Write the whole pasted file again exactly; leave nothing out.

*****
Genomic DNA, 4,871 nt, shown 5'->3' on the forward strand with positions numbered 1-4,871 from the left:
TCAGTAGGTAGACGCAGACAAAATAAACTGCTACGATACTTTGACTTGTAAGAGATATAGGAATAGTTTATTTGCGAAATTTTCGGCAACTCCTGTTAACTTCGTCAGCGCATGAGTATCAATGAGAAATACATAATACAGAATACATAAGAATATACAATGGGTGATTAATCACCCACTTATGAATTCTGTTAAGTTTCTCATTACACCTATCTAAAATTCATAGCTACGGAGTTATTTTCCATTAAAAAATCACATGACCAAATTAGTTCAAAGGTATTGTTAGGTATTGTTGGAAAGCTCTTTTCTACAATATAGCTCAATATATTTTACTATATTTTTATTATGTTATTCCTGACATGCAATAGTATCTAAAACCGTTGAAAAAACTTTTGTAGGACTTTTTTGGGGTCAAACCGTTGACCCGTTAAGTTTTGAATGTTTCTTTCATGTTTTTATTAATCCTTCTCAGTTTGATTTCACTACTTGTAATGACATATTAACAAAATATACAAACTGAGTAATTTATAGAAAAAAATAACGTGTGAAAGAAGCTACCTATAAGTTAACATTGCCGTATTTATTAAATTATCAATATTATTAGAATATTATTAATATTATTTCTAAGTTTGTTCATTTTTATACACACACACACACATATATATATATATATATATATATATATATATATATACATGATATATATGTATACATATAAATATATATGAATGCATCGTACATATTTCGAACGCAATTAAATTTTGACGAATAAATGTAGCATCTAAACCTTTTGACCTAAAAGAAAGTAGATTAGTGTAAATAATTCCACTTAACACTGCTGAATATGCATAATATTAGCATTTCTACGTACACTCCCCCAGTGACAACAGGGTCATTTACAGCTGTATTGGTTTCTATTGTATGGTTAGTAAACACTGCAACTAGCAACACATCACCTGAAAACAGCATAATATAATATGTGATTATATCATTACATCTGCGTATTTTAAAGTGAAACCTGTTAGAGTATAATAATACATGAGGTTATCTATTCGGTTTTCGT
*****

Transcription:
Genomic DNA, 4,871 nt, shown 5'->3' on the forward strand with positions numbered 1-4,871 from the left:
TCAGTAGGTAGACGCAGACAAAATAAACTGCTACGATACTTTGACTTGTAAGAGATATAGGAATAGTTTATTTGCGAAATTTTCGGCAACTCCTGTTAACTTCGTCAGCGCATGAGTATCAATGAGAAATACATAATACAGAATACATAAGAATATACAATGGGTGATTAATCACCCACTTATGAATTCTGTTAAGTTTCTCATTACACCTATCTAAAATTCATAGCTACGGAGTTATTTTCCATTAAAAAATCACATGACCAAATTAGTTCAAAGGTATTGTTAGGTATTGTTGGAAAGCTCTTTTCTACAATATAGCTCAATATATTTTACTATATTTTTATTATGTTATTCCTGACATGCAATAGTATCTAAAACCGTTGAAAAAACTTTTGTAGGACTTTTTTGGGGTCAAACCGTTGACCCGTTAAGTTTTGAATGTTTCTTTCATGTTTTTATTAATCCTTCTCAGTTTGATTTCACTACTTGTAATGACATATTAACAAAATATACAAACTGAGTAATTTATAGAAAAAAATAACGTGTGAAAGAAGCTACCTATAAGTTAACATTGCCGTATTTATTAAATTATCAATATTATTAGAATATTATTAATATTATTTCTAAGTTTGTTCATTTTTATACACACACACACACATATATATATATATATATATATATATATATATATATACATGATATATATGTATACATATAAATATATATGAATGCATCGTACATATTTCGAACGCAATTAAATTTTGACGAATAAATGTAGCATCTAAACCTTTTGACCTAAAAGAAAGTAGATTAGTGTAAATAATTCCACTTAACACTGCTGAATATGCATAATATTAGCATTTCTACGTACACTCCCCCAGTGACAACAGGGTCATTTACAGCTGTATTGGTTTCTATTGTATGGTTAGTAAACACTGCAACTAGCAACACATCACCTGAAAACAGCATAATATAATATGTGATTATATCATTACATCTGCGTATTTTAAAGTGAAACCTGTTAGAGTATAATAATACATGAGGTTATCTATTCGGTTTTCGT